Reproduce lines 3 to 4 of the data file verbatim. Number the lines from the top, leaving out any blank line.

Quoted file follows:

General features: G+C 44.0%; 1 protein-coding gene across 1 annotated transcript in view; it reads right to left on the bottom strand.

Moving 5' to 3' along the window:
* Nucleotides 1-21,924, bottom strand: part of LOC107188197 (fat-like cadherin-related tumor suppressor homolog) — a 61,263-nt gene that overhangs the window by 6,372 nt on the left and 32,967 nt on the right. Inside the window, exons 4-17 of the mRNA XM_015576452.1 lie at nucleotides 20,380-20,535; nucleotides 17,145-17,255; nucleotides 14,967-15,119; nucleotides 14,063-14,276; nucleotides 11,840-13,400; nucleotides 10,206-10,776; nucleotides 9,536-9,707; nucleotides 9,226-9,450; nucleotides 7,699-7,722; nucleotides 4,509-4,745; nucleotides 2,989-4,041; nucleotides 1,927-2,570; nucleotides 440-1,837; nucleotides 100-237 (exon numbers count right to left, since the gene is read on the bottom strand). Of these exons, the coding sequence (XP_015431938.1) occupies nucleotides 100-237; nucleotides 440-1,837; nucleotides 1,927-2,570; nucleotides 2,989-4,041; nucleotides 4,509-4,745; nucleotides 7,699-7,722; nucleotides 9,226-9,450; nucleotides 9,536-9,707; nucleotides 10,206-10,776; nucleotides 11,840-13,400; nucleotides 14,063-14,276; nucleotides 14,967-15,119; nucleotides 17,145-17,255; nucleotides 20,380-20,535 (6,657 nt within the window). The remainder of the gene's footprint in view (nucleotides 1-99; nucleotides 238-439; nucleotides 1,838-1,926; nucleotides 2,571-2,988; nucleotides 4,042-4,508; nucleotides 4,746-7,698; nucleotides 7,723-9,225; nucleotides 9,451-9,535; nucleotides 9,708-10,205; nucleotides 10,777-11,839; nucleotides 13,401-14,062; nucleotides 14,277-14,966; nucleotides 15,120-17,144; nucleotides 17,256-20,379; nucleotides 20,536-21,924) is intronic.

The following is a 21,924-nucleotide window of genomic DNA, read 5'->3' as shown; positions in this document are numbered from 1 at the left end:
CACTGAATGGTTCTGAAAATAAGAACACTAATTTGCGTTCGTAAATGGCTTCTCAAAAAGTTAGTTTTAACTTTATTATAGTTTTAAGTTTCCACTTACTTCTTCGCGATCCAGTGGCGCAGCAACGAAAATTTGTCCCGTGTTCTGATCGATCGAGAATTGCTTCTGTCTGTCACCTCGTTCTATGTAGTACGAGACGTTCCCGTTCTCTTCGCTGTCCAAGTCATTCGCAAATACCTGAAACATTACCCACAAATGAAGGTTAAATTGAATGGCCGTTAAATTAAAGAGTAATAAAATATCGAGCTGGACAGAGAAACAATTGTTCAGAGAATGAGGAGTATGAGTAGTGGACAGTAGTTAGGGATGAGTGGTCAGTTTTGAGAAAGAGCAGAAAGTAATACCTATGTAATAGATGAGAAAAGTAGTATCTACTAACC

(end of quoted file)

* Nucleotides 1-21,924, bottom strand: part of LOC107188197 (fat-like cadherin-related tumor suppressor homolog) — a 61,263-nt gene that overhangs the window by 6,372 nt on the left and 32,967 nt on the right. Inside the window, exons 4-17 of the mRNA XM_015576452.1 lie at nucleotides 20,380-20,535; nucleotides 17,145-17,255; nucleotides 14,967-15,119; nucleotides 14,063-14,276; nucleotides 11,840-13,400; nucleotides 10,206-10,776; nucleotides 9,536-9,707; nucleotides 9,226-9,450; nucleotides 7,699-7,722; nucleotides 4,509-4,745; nucleotides 2,989-4,041; nucleotides 1,927-2,570; nucleotides 440-1,837; nucleotides 100-237 (exon numbers count right to left, since the gene is read on the bottom strand). Of these exons, the coding sequence (XP_015431938.1) occupies nucleotides 100-237; nucleotides 440-1,837; nucleotides 1,927-2,570; nucleotides 2,989-4,041; nucleotides 4,509-4,745; nucleotides 7,699-7,722; nucleotides 9,226-9,450; nucleotides 9,536-9,707; nucleotides 10,206-10,776; nucleotides 11,840-13,400; nucleotides 14,063-14,276; nucleotides 14,967-15,119; nucleotides 17,145-17,255; nucleotides 20,380-20,535 (6,657 nt within the window). The remainder of the gene's footprint in view (nucleotides 1-99; nucleotides 238-439; nucleotides 1,838-1,926; nucleotides 2,571-2,988; nucleotides 4,042-4,508; nucleotides 4,746-7,698; nucleotides 7,723-9,225; nucleotides 9,451-9,535; nucleotides 9,708-10,205; nucleotides 10,777-11,839; nucleotides 13,401-14,062; nucleotides 14,277-14,966; nucleotides 15,120-17,144; nucleotides 17,256-20,379; nucleotides 20,536-21,924) is intronic.

The following is a 21,924-nucleotide window of genomic DNA, read 5'->3' as shown; positions in this document are numbered from 1 at the left end: